Targeting tourism to terrorize the world
Tourism is ISIS's biggest target and touristic sites are easy targets as you cannot assign armies to guard parks
The suicide blast which rocked Turkey's main airport last week shows we've gone beyond witnessing a phase that targets popular and touristic areas. In a recent piece, fellow columnist Eyad Abu Shakra considered this a phase heading towards redrawing maps of security and unrest. Meanwhile, the Lebanese interior minister warned of explosions targeting busy touristic sites. Lebanese authorities later revealed that they thwarted dangerous explosions which were set to target prominent areas in the country.
There are mutual goals between the Islamic State of Iraq and Syria (ISIS) and the Syrian regime. If we look back at the audio and video evidence in the case of convicted Lebanese former minister Michel Samaha, we can see how he and an agent spoke about targeting busy areas during the holy month of Ramadan even if the victims included Sunni sheikhs or Christians as the aim was to harm Lebanon's stability.
Tourism is ISIS's biggest target and touristic sites are easy targets as you cannot assign armies to guard parksTurki Al-Dakhil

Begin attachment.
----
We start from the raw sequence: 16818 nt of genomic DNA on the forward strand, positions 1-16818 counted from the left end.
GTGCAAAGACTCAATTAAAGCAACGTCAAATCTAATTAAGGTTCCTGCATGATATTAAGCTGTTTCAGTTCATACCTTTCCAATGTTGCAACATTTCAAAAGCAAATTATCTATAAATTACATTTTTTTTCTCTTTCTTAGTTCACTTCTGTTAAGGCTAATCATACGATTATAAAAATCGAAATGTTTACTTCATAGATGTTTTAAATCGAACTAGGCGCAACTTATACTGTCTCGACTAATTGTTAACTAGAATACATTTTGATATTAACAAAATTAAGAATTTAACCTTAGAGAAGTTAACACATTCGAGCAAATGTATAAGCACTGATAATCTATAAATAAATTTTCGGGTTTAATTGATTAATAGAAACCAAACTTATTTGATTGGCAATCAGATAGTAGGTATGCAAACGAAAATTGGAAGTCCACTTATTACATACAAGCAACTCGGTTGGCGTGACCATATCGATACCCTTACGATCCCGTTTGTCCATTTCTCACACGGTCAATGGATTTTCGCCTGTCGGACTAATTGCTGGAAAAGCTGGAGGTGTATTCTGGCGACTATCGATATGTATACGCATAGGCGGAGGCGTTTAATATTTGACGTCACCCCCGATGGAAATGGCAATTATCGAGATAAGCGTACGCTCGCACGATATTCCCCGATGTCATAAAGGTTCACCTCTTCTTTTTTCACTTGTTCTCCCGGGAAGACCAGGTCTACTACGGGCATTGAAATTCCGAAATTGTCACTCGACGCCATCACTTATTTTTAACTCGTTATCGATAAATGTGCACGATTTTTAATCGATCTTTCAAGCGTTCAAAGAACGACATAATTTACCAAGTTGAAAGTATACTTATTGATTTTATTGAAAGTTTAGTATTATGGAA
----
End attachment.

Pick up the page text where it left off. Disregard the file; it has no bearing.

This is the case in Turkey, perhaps Iraq and other areas. These are mutual aims which the Syrian regime is glad if they're achieved and which ISIS carries out. These goals also serve the interests of Hezbollah as they target the same mutual enemies. It is a trinity of blood between groups that are now involved together.
Tourism may later become a rare currency, God forbid. Tourism is ISIS's biggest target and touristic sites are easy targets as you cannot assign armies to guard parks.
This article was first published in Okaz on July 3, 2016.
Turki Aldakhil is the General Manager of Al Arabiya News Channel. He began his career as a print journalist, covering politics and culture for the Saudi newspapers Okaz, Al-Riyadh and Al-Watan. He then moved to pan-Arab daily Al-Hayat and pan-Arab news magazine Al-Majalla. Turki later became a radio correspondent for the French-owned pan-Arab Radio Monte Carlo and MBC FM. He proceeded to Elaph, an online news magazine and Alarabiya.net, the news channel’s online platform. Over a ten-year period, Dakhil’s weekly Al Arabiya talk show “Edaat” (Spotlights) provided an opportunity for proponents of Arab and Islamic social reform to make their case to a mass audience. Turki also owns Al Mesbar Studies and Research Centre and Madarek Publishing House in Dubai. He has received several awards and honors, including the America Abroad Media annual award for his role in supporting civil society, human rights and advancing women’s roles in Gulf societies. He tweets @TurkiAldakhil.